People aren’t stupid, and it pisses them off when store clerks follow them around while pretending not to. If you must keep an eye on them, at least try to strike up a conversation to get a better idea of the type of person you are dealing with. You may find your suspicions were unwarranted based on the interaction you have. Either way, hassling every Black customer who walks in the store will probably not solve your problem. It will prevent all your honest Black customers from coming back though.

CVS attracted bad publicity for security-tagging items bought predominantly by blacks, but not similar items bought by whites. They stated that they were simply tagging the items that were stolen the most. While they were criticized, I couldn’t find any evidence of lawsuits against them.

What is wrong with your own answer in the OP? Require everyone, black or white, to have a lissener video member’s card or require proof of identity. It is standard practice in registered clubs here in Sydney Australia. If I go to any club where I am a member I show my members card, otherwise I hand over my licence - some places even scan it onto their computer.

I’ve never heard of a non-profit video rental store. What is the purpose of such a store?

Odesio

PS: This isn’t a thread crap I’m just curious.

This seems like the best approach to me. In addition to being more effective than trying to watch every move the “suspicious” customers make, it also avoids the risk of a confrontation developing if you try to kick someone out.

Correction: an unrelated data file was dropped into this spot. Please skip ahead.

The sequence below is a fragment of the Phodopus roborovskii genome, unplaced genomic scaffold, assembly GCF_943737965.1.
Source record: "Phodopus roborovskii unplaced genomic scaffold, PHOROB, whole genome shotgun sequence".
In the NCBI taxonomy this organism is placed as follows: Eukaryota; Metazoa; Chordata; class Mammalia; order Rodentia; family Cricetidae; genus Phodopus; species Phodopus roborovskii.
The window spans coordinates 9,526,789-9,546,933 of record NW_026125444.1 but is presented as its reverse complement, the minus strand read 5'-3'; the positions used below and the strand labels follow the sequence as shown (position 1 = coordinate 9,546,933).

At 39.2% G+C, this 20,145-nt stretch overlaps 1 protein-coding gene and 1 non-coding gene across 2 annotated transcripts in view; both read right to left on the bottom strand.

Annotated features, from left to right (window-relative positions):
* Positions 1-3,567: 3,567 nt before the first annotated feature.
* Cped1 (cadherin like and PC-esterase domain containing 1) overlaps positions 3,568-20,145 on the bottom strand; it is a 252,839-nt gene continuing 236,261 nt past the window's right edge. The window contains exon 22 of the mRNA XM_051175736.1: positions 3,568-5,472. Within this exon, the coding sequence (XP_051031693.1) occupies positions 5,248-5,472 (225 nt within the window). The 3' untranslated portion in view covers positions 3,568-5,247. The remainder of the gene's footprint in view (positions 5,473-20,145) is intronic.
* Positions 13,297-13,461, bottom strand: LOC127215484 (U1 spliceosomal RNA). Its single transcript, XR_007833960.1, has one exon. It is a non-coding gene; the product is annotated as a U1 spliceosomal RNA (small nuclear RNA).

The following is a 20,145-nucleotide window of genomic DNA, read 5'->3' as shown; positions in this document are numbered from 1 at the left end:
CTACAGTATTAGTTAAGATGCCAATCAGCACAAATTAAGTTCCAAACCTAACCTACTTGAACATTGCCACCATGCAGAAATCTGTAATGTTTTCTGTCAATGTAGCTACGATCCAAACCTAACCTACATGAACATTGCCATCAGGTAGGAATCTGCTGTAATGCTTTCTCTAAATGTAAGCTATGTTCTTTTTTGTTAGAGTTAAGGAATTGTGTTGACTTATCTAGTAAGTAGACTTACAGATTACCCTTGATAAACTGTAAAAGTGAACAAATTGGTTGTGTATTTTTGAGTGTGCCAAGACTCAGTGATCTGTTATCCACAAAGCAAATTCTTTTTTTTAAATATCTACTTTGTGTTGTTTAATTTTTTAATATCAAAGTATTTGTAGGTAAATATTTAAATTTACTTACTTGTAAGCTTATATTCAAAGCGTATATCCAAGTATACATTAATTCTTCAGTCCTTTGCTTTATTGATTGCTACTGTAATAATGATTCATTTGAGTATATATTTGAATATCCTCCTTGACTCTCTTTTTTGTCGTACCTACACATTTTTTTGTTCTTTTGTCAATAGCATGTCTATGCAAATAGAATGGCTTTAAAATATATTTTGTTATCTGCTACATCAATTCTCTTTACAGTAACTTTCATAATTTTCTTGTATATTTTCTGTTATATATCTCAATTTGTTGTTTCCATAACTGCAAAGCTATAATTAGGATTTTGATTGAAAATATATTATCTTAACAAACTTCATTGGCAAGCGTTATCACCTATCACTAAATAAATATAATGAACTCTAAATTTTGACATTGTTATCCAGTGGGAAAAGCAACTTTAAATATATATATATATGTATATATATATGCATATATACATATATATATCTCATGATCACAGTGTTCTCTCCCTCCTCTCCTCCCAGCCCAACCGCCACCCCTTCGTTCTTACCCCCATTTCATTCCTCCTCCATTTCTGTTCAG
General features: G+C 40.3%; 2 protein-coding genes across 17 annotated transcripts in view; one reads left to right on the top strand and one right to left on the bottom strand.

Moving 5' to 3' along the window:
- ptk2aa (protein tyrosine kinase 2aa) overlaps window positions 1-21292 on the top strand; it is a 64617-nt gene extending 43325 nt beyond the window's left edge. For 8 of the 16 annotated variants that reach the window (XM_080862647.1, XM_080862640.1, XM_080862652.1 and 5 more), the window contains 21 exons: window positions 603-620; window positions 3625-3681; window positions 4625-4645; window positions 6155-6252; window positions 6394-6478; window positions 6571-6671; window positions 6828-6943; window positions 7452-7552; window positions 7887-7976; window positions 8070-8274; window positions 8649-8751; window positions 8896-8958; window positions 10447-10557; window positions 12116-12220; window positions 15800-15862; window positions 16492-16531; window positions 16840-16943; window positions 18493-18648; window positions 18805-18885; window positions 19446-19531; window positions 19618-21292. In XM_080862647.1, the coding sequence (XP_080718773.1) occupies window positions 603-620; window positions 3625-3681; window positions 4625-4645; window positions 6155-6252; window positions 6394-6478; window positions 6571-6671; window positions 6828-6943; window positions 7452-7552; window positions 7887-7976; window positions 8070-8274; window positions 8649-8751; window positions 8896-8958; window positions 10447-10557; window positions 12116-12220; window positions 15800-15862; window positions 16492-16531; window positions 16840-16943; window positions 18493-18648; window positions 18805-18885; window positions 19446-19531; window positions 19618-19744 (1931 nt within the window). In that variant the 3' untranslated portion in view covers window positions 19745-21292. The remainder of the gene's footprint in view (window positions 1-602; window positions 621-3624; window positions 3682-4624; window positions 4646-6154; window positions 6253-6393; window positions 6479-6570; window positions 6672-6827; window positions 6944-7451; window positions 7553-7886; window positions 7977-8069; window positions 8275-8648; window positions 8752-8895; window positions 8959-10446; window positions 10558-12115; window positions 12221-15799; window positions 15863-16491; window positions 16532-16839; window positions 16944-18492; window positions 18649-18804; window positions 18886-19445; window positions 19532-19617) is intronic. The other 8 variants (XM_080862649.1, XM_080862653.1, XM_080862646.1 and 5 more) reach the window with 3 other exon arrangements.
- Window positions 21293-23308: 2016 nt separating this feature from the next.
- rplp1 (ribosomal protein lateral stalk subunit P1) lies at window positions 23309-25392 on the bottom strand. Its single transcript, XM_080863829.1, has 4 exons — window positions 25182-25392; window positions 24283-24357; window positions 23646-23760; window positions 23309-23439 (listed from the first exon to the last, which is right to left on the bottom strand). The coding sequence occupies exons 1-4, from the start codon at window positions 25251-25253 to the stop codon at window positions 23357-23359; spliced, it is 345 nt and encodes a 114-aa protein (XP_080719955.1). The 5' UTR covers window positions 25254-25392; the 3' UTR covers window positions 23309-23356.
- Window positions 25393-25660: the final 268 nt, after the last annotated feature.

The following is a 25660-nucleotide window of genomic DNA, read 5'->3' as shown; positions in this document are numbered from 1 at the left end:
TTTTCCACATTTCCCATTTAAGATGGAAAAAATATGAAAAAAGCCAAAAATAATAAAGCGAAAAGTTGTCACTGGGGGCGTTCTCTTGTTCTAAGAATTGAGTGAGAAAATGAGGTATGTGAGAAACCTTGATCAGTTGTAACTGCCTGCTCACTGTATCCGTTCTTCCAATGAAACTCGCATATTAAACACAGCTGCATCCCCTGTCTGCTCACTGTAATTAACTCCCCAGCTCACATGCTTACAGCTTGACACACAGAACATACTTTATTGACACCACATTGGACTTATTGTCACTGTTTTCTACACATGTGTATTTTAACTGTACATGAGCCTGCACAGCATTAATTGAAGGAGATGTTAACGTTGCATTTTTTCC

My impression was that it simply wasn’t making a profit because of competition from the online firms. I don’t think OP meant that it was intentionally a nonprofit store.

Kinda like GM.

I wonder if part of the problem is that white people aren’t as aware of the social clues of black people. I’m white and I can tell when a white person is “out of place” or suspicious in some manner, but I’m not sure if I’d be able to make as good a judgement on someone from a different sub-culture.

Well, by profiling, if you mean keeping a closer eye on certain types then I think it’s not a horrible idea.

When I used to work in a bar in Europe, we’d have a problem, occasionally, of Somali teenagers coming in and causing trouble. They’d be invariably drunk and try to steal from handbags, etc. It’s a sad but true part of humanity. We are designed to recognize patterns, hence stereotypes, etc. When one would come in the bar, not order a drink, and roam around, I knew something was up. It’s not normal bar behavior.

But in your case, I don’t think it’d be wise to follow people around your store. In a bar you can generally see everything and nobody will be wiser if you’re paying particular attention to someone. A store can be expected to endure a certain amount of shoplifting. I’d imagine your problems stem from lack of customers rather than getting ripped off.

This is why you need an alarm system like most stores. Then you don’t need to profile ever. I don’t really understand what they are stealing. Do you have the tapes/DVDs out on the actual display? I’ve never been to a video rental store which allowed people to steal tapes because they were either behind the counter, or there was an alarm system.

So really I guess your answer is to not profile and figure out a better way to protect your inventory. The free way is to put all videos behind the counter and have a renter come up with an empty box, etc. But the point is, it’s only worth doing if you seem to think shoplifiting is hurting your business. If that’s the case then it’d make sense to invest in a theft prevention system.